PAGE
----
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Wartime privations

Written by Judith Curthoys, posted on Sunday, July 1, 2018

Document of the month July 2018

Christ Church Archives S xxxiii.c.1

At the beginning of the First World War, the senior members of Christ Church decided to follow King George’s example and gave up alcohol for the duration of hostilities.

No doubt they looked forward to the end of fighting so that they could celebrate with the contents of a full cellar but the officers of the Oxfordshire and Buckinghamshire Light Infantry – billeted in Christ Church until their more permanent barracks in Cowley became available – and then the senior men of the Royal Flying Corps stationed here from 1915 had other ideas.  Surely, but probably not very slowly, they drank the cellar dry.

Part of the Anderson letter - Christ Church Archives S xxxiii.c.1Not only were the Students sober, once rationing was introduced in 1918 they were also hungry. High Table meals were reduced; meat was served only on Tuesdays and Thursdays, and guests only permitted on ‘meatless’ days.

No doubt the restrictions were unpopular with everyone but John Anderson, Student in Classics and later Camden Professor of Ancient History, made his feelings very clear in a letter to the Steward’s secretary dated 7 July:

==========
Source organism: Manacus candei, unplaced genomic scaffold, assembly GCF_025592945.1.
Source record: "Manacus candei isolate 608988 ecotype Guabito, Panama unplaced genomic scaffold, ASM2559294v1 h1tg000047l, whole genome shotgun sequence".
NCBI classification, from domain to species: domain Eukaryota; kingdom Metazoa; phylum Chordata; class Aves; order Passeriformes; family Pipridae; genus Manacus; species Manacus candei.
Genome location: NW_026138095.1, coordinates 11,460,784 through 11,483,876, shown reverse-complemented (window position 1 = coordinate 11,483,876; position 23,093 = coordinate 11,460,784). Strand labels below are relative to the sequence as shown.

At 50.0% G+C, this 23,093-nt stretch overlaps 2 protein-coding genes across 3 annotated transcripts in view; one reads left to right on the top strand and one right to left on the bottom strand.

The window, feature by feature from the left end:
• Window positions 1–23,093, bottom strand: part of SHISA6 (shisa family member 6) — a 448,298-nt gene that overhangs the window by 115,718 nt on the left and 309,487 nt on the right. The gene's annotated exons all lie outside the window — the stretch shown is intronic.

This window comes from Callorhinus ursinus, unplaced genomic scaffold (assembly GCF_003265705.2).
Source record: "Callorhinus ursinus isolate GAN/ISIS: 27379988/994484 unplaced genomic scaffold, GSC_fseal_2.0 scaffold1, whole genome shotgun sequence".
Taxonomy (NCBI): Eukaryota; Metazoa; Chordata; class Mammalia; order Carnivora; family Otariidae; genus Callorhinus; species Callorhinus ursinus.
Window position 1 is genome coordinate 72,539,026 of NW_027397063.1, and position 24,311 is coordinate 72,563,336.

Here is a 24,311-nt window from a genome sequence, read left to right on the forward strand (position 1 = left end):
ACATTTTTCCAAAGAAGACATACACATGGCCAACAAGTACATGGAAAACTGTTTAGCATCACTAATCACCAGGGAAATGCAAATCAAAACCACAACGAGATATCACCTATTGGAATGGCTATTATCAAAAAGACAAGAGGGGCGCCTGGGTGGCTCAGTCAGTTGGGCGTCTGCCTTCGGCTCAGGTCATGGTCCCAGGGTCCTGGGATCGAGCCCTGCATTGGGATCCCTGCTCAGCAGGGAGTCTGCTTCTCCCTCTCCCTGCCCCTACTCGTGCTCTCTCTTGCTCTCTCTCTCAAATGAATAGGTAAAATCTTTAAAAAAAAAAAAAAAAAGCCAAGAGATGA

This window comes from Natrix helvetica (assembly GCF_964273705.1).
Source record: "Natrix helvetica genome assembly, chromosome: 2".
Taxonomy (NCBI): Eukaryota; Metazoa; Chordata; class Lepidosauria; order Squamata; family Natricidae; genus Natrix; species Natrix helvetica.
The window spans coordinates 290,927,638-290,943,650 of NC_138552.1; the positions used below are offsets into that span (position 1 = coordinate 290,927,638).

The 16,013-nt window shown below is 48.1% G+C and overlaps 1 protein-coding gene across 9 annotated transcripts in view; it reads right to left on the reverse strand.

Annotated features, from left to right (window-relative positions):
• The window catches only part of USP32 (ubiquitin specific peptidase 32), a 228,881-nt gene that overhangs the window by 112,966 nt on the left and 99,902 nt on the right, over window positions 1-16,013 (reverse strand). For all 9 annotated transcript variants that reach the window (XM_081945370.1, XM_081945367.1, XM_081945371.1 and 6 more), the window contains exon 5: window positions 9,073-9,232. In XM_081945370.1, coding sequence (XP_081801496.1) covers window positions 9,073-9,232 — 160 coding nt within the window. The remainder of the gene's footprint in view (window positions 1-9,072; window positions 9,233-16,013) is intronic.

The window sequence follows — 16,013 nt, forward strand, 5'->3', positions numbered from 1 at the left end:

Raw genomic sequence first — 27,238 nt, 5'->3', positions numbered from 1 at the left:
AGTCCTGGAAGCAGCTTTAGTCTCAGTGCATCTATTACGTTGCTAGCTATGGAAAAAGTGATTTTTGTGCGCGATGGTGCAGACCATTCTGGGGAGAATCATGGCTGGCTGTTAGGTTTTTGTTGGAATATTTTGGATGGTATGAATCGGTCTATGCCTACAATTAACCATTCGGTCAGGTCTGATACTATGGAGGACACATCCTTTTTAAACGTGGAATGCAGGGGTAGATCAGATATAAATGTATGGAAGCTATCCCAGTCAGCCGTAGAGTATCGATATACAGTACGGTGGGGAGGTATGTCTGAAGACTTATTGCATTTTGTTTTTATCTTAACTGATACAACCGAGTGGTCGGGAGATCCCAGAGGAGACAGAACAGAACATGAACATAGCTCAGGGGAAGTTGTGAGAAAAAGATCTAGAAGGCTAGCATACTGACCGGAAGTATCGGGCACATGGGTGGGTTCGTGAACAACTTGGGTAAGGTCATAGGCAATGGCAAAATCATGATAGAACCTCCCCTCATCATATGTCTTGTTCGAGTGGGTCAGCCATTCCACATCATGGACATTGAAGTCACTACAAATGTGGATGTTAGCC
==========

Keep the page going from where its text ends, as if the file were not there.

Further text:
I must really protest very strongly about the dinner provided on Saturday night.  I had asked 2 guests.  If I had known what was to be provided, I should have asked them to stay away…… Turnip soup had better be avoided in the future.  It is food for cows & there is absolutely no need to serve such stuff.  Haddock is a fish that needs far more skilful handling than the Christ Church staff is capable of, to be made palatable at all.  The spaghetti was solid food but very uninteresting…..  I think the ChCh staff would do well to use a cookery book, as they appear to have not the slightest idea of what to serve.”

Evidently, the organ recital held after dinner that evening, in aid of the Oxford and Bucks Prisoner of War Fund, did nothing to aid Mr Anderson’s dyspepsia!

Click the small detail on the right to view two pages from the full version.